Patient-Oriented Evidence That Matters

Buffering Lidocaine 1%/Epinephrine with Sodium Bicarbonate in a 3:1 Ratio Is as Effective and Less Painful than a 9:1 Ratio


Am Fam Physician. 2021 Jan 15;103(2):online.

Clinical Question

Does a lower ratio of buffered lidocaine 1%/epinephrine 1:100,000 solution (Lido/Epi) to sodium bicarbonate (NaHCO3) solution cause less pain during infiltration?

Bottom Line

Lido/Epi buffered with NaHCO3 in a 3:1 ratio is significantly less painful during infiltration than unbuffered Lido/Epi and buffered Lido/Epi in a 9:1 ratio. The difference in mixing ratio does not change the length or quality of the anesthetic effect. There are no commercial products of Lido/Epi solutions with NaHCO3 because the stability of the mixture is limited. All injection solutions in this study were given at room temperature. (Level of Evidence = 1b)


Lido/Epi is one of the most commonly used local anesthetics for office-based procedures. The acidic nature of lidocaine is thought to be responsible for the burning sensation during infiltration. NaHCO3 is used as a buffering agent to minimize acidity and reduce pain during infiltration. The investigators recruited 48 healthy volunteers, 18 to 75 years of age, who randomly received (allocation concealed) either two or four infiltrations of 2-mL Lido/Epi buffered with NaHCO3 at room temperature in mixing ratios of 3:1, 9:1, or 10:0 (unbuffered), or a placebo (sodium chloride 0.9%). Mixing occurred within one minute before infiltration, and the injections randomly occurred on various sites of the right and left forearm. All participants completed the trial and no serious adverse events occurred. Study participants rated the 3:1 mixture as significantly less painful than the 9:1 mixture (median pain score is 1.5 points lower on a 10-point scale, where 0 = no pain and 10 = unacceptable pain, when 3:1 mixture is given first, and 0.5 points lower when given second). The unbuffered mixture was more painful than the 3:1 and 9:1 mixtures, and the placebo mixture was notably the most painful of all the injections.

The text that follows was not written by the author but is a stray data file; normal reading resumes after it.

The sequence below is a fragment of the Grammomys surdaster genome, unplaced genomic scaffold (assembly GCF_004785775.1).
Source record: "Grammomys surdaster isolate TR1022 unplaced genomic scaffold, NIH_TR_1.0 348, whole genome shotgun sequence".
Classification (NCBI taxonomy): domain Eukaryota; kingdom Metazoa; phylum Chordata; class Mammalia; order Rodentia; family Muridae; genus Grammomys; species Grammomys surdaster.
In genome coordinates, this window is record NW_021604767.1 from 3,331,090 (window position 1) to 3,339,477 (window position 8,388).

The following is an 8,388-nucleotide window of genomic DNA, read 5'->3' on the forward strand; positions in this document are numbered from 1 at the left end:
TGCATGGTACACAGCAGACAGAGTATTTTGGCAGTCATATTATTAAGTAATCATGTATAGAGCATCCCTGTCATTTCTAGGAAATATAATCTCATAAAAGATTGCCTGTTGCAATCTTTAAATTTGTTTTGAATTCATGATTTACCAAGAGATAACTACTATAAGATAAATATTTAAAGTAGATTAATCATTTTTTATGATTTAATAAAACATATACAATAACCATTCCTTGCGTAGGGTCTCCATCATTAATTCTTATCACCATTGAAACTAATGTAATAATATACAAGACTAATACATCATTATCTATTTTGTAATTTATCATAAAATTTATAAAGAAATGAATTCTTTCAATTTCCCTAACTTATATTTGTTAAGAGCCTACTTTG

Study design: Crossover trial (randomized)

Funding source: Foundation

Allocation: Concealed

Setting: Outpatient (specialty)

POEMs (patient-oriented evidence that matters) are provided by Essential Evidence Plus, a point-of-care clinical decision support system published by Wiley-Blackwell. For more information, see http://www.essentialevidenceplus.com. Copyright Wiley-Blackwell. Used with permission.

For definitions of levels of evidence used in POEMs, see http://www.essentialevidenceplus.com/product/ebm_loe.cfm?show=oxford.

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This series is coordinated by Sumi Sexton, MD, editor-in-chief.

A collection of POEMs published in AFP is available at https://www.aafp.org/afp/poems.



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